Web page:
Link to comment
Share on other sites

  • Regular Member
he was raising them in green water, that makes a big difference.

474016[/snapback]

The article doesn't say anything about greenwater. Besides, what's the point of using greenwater when keeping fry, when the greenwater only blocks up the view? :D

Link to comment
Share on other sites

  • Regular Member

THe reason for green water, I would think, is that there are literally thousands of food items in that water, particles that we can't even see with the naked eye, and perfect for a 2mm small fish.

And sometimes it is better to breed "mutts" than highly bred fish. It is similar with overbred dogs and cats - there are so many messed up generics in there that the die off rate is rather high, mostly because of defects that just pop up so much more in overbred fish.

Shubunkin are most definetely much more stable fish than for example a phoenix egg or a highly inbred ranchu strain. Its amazing how many ranchu fry you will get with different stages of dorsal fins, even though both parents are ranchu and don't have any dorsals. :)

Link to comment
Share on other sites

  • Regular Member
THe reason for green water, I would think, is that there are literally thousands of food items in that water, particles that we can't even see with the naked eye, and perfect for a 2mm small fish.

And sometimes it is better to breed "mutts" than highly bred fish. It is similar with overbred dogs and cats - there are so many messed up generics in there that the die off rate is rather high, mostly because of defects that just pop up so much  more in overbred fish.

Shubunkin are most definetely much more stable fish than for example a phoenix egg or a highly inbred ranchu strain. Its amazing how many ranchu fry you will get with different stages of dorsal fins, even though both parents are ranchu and don't have any dorsals. :)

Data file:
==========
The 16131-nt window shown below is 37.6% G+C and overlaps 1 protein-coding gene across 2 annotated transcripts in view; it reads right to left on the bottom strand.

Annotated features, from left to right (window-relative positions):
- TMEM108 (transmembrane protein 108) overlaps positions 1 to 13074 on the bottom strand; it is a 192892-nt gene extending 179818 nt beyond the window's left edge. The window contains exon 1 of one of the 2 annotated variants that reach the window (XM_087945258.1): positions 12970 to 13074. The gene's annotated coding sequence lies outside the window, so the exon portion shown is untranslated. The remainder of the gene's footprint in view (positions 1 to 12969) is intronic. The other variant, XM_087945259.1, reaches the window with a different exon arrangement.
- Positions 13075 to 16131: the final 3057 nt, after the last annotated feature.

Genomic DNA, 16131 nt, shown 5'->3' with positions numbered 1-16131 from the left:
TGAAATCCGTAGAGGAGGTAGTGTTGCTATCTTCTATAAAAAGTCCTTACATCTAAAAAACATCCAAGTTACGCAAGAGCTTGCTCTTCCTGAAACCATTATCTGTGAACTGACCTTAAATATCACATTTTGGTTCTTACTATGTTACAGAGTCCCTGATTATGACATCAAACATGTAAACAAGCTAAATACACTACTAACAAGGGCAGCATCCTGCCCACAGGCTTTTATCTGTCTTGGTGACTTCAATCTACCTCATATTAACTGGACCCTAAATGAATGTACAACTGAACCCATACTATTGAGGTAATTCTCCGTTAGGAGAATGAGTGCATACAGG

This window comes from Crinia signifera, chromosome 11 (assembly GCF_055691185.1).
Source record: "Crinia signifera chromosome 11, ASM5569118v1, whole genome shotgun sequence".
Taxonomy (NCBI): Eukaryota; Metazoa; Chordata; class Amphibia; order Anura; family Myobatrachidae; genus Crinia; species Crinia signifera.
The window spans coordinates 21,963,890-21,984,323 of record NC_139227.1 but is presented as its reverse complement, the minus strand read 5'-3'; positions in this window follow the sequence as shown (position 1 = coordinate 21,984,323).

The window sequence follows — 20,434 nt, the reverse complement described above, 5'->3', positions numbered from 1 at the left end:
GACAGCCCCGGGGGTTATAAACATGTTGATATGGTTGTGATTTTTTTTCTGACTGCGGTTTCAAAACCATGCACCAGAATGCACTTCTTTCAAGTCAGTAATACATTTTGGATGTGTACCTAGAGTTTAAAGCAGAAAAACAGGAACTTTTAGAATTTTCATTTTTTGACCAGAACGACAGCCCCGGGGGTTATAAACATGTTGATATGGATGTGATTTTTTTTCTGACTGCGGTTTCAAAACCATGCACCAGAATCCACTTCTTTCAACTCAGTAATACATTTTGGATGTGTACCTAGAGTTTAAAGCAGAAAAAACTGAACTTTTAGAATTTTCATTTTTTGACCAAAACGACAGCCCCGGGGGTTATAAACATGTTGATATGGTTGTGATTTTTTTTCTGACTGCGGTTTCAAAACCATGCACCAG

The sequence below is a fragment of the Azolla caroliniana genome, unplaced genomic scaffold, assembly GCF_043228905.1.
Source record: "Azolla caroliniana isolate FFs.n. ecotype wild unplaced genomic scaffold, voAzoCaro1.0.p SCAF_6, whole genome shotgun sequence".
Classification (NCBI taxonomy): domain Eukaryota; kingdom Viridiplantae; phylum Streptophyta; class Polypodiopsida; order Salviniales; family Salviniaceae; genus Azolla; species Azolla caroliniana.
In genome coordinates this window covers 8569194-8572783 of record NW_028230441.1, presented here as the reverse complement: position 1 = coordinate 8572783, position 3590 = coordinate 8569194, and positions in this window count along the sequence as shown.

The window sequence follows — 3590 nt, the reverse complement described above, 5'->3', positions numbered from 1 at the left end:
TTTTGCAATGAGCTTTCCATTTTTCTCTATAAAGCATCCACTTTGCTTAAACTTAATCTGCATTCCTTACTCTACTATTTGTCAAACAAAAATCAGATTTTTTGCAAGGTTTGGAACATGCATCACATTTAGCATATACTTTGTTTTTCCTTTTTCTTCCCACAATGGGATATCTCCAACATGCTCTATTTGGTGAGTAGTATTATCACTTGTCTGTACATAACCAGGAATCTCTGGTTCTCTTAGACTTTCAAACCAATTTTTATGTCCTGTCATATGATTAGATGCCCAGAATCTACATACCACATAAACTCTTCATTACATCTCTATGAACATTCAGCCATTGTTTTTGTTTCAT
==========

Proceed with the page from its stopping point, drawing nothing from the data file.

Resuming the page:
474351[/snapback]

I agree that greenwater will provide constant food & natural filtration, but the con of not being able to see the fries outweighs the pros, in my opinion :D

Link to comment
Share on other sites

  • Regular Member
I agree that greenwater will provide constant food & natural filtration, but the con of not being able to see the fries outweighs the pros, in my opinion :D

474405[/snapback]

When raising fries in green water, the amonia the fries can produce is relatively low but high enough that the green water colony are able to survive.

If you don't understand examine one of the pictures in that site and you would notice a tinge of green.

So culling and checking of health is relatively easy

Link to comment
Share on other sites

Guest Pondandfish

First spawn, I ended up with 70+ Kois :D

Second Spawn end up with 7 Kois and two of them butterflys. Long Story... :(

Three spawn Today 2-07-06. Ten thousand eggs. (how much do I want to keep). :lol:

Link to comment
Share on other sites

  • 2 weeks later...
  • Regular Member

I had the same question when my guys spawned last year. I took what first appeared to be about 50eggs on some plants and put them in a separate tank to find out I ended up with 300! I had figured at 50 babies, maybe five would survie given i had never had babies before. But 300?? At first none seemed to die, I think it was about a month before I noticed I was losing the odd one every few days. I ended up culling any that were deformed and some of the smaller ones that for some reason did not grow at all. I also noticed it did not take long if any died, for the others to start munching on them and they would decompose overnight quite quickly so no doubt some may have got missed along the way. In the end, I now have 21 but could have easily had triple that had i not been so stringent on culling. It is definately not a fun job. I chose to keep my guys and did not want to be giving them to a pet store not knowing who would buy them. Even at 21, I have too many if they all survive (now just over three months old, none have died for well over a month now) but if they all make it, I am just going to have to build a pond or invest in a few more tanks and keep the males separate to the females. So as for exact numbers, it is hard to say. I think it depends on how healthy the parents were and how strong the babies are.

Karen.

Link to comment
Share on other sites

Join the conversation

You can post now and register later. If you have an account, sign in now to post with your account.

Guest
Reply to this topic...

×   Pasted as rich text.   Restore formatting

  Only 75 emoji are allowed.

×   Your link has been automatically embedded.   Display as a link instead

×   Your previous content has been restored.   Clear editor

×   You cannot paste images directly. Upload or insert images from URL.

×
×
  • Create New...